In Chapter But Not In This Extract

  • A 3D Cube
  • Listing - Rotating Cube

Summary

 

  • Canvas supports WebGL 1 and 2 but only version 1 is well supported.

  • WebGL is a 2D rendering system implemented in hardware. It has enough flexibility to implement 3D graphics, but nothing is provided as standard.

  • You have to supply two shaders to control how graphics are rendered. The vertex shader modifies the co-ordinates of the points you supply, which are used to define triangles. The fragment shader is called for each of the interior pixels to set its color.

  • A vertex and fragment shader go together to form a program. You can have more than one program, but only one is active at any given time.

  • You load shaders from JavaScript strings into the GPU.

  • Vertices are specified to the vertex shader in attribute arrays. The shader is called once for each element in the buffer associated with the attribute.

  • Uniforms are shader variables that can be set from JavaScript. They remain constant during the processing of the elements in the vertex buffer.

  • Before you can draw anything you have to set up connections between the JavaScript data and the uniforms and attributes in the shaders.

  • Uniforms are easy to use, but attributes take more setting up and definition.

  • For 3D graphics there is a standard set of matrices used to convert a 3D point to 2D. The most common perform rotation, scaling and translation, followed by a perspective transformation.

  • You can think of a perspective transformation as being like a camera with a given focal length lens positioned at the origin and looking down the z axis.

  • You can draw 3D objects at unit size and centered on the origin and then move them to the desired location in front of the “camera” using the transformation matrix.

Now available as a paperback or ebook from Amazon.

JavaScript Bitmap Graphics
With Canvas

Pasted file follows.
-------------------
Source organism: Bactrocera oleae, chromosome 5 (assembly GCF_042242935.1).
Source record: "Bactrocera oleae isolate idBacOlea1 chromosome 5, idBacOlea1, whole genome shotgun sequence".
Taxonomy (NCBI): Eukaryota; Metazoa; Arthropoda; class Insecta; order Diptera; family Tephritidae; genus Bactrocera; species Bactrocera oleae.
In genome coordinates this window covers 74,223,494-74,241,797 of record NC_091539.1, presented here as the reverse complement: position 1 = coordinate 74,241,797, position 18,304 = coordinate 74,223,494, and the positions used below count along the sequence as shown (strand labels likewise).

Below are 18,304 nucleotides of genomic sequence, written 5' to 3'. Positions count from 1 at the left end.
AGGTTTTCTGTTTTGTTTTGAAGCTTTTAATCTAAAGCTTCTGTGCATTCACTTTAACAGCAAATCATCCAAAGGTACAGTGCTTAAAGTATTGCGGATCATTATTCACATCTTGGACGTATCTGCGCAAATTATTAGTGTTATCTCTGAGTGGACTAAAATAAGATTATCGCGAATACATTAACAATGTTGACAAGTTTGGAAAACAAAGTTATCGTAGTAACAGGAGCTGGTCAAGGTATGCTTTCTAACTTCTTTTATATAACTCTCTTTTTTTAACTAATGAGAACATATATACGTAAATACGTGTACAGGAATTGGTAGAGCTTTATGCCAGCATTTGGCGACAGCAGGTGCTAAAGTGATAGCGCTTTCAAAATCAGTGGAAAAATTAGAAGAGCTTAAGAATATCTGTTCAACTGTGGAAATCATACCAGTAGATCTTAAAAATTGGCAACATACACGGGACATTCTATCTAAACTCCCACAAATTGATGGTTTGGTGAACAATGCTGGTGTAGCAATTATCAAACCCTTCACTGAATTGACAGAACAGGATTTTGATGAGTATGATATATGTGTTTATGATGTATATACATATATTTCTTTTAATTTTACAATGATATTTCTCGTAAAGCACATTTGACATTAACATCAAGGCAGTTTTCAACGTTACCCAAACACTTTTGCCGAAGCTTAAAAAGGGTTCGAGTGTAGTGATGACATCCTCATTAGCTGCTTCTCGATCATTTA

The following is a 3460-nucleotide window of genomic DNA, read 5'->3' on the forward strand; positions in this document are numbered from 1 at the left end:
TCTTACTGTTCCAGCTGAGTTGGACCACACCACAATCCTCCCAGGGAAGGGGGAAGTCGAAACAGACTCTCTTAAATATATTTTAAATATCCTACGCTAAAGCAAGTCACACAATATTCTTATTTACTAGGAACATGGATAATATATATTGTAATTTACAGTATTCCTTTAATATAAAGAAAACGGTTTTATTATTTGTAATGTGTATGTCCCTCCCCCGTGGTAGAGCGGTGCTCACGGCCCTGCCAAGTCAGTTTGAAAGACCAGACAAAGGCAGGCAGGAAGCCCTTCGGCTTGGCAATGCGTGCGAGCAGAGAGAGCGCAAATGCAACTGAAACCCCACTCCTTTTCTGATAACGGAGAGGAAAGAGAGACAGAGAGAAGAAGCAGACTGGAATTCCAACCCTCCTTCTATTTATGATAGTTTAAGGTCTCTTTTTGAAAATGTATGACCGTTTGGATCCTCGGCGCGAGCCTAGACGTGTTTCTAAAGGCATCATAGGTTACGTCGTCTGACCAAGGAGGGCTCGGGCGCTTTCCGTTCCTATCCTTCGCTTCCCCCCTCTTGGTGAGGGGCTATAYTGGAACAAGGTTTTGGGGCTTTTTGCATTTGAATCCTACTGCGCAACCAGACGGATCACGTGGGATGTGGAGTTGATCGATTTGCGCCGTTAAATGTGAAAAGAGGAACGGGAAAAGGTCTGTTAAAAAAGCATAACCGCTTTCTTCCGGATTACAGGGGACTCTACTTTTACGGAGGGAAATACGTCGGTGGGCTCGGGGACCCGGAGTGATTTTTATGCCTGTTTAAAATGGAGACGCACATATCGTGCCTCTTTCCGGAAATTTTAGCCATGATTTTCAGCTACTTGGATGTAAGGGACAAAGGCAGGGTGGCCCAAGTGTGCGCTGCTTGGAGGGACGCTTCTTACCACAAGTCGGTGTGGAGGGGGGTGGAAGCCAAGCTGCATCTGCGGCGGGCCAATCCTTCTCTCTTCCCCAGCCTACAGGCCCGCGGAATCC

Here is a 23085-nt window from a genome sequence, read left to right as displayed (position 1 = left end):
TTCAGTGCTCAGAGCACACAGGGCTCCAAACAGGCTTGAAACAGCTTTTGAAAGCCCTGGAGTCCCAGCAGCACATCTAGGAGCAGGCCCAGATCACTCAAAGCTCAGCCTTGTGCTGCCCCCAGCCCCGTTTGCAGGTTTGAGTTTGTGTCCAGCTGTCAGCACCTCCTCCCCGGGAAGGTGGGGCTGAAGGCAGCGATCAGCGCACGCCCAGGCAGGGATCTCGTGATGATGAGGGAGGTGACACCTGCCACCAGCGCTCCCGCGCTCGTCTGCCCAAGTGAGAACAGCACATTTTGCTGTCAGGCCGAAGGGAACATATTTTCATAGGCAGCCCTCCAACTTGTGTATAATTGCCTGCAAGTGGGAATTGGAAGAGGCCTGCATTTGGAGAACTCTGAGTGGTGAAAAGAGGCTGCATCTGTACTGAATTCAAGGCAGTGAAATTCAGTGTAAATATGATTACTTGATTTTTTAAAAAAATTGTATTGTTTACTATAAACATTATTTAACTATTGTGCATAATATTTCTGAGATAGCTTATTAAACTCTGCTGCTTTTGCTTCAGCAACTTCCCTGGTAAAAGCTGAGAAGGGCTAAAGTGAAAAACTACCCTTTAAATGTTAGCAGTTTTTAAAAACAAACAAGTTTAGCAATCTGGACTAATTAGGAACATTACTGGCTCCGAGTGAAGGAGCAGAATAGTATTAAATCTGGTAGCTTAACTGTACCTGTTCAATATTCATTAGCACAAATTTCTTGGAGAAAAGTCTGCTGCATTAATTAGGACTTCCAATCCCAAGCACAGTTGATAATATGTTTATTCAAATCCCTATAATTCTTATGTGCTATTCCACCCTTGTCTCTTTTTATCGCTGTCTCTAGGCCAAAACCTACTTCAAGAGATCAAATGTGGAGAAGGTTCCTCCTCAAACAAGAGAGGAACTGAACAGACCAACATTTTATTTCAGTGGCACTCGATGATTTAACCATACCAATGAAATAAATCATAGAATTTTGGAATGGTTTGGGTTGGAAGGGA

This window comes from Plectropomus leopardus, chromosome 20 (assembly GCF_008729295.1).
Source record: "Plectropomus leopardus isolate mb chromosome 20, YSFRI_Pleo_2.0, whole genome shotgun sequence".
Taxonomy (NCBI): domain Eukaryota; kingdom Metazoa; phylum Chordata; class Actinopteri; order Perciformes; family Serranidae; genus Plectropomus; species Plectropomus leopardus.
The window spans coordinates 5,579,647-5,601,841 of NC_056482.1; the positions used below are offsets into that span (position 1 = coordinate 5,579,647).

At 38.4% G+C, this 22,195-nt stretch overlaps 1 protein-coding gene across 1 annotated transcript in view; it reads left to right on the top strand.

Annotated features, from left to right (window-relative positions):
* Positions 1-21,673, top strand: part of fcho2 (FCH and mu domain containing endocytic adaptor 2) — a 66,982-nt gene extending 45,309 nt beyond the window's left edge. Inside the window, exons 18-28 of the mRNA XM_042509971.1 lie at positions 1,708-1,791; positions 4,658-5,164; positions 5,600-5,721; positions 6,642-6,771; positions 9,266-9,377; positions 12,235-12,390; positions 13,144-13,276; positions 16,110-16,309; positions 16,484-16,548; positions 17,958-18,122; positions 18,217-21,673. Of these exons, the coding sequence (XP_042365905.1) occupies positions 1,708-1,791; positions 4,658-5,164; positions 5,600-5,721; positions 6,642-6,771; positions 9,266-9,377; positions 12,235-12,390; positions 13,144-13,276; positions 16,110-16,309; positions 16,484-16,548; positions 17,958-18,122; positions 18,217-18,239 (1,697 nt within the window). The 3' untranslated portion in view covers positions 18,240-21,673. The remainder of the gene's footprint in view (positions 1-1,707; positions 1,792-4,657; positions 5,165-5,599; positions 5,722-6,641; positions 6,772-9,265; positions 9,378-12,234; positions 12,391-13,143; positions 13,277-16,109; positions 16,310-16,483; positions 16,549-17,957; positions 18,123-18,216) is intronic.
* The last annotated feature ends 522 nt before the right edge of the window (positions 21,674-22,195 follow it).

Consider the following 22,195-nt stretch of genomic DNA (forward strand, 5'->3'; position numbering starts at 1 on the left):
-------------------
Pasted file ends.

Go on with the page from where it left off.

largecover360

 

Contents

  1. JavaScript Graphics
  2. Getting Started With Canvas
  3. Drawing Paths
      Extract: Basic Paths 
      Extract: Bezier Curves 
  4. Stroke and Fill
      Extract: Stroke Properties 
      Extract: Fill and Holes
      Extract: Gradient & Pattern Fills 
  5. Transformations
      Extract: Transformations
      Extract: Custom Coordinates 
      Extract  Graphics State
  6. Text
      Extract: Text, Typography & SVG 
      Extract: Unicode 
  7. Clipping, Compositing and Effects
      Extract: Clipping & Basic Compositing 
  8. Generating Bitmaps
      Extract:  Introduction To Bitmaps
      Extract :  Animation 
  9. WebWorkers & OffscreenCanvas
      Extract: Web Workers **NEW!
      Extract: OffscreenCanvas
  10. Bit Manipulation In JavaScript
      Extract: Bit Manipulation  
  11. Typed Arrays
  12. Files, blobs, URLs & Fetch
      Extract: Blobs & Files
      Extract: Read/Writing Local Files 
  13. Image Processing
      Extract: ImageData
      Extract: The Filter API
  14. 3D WebGL
      Extract: WebGL 3D 
  15. 2D WebGL
    Extract: WebGL Convolutions 

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<ASIN:1871962579>

<ASIN:1871962560>

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Last Updated ( Monday, 06 December 2021 )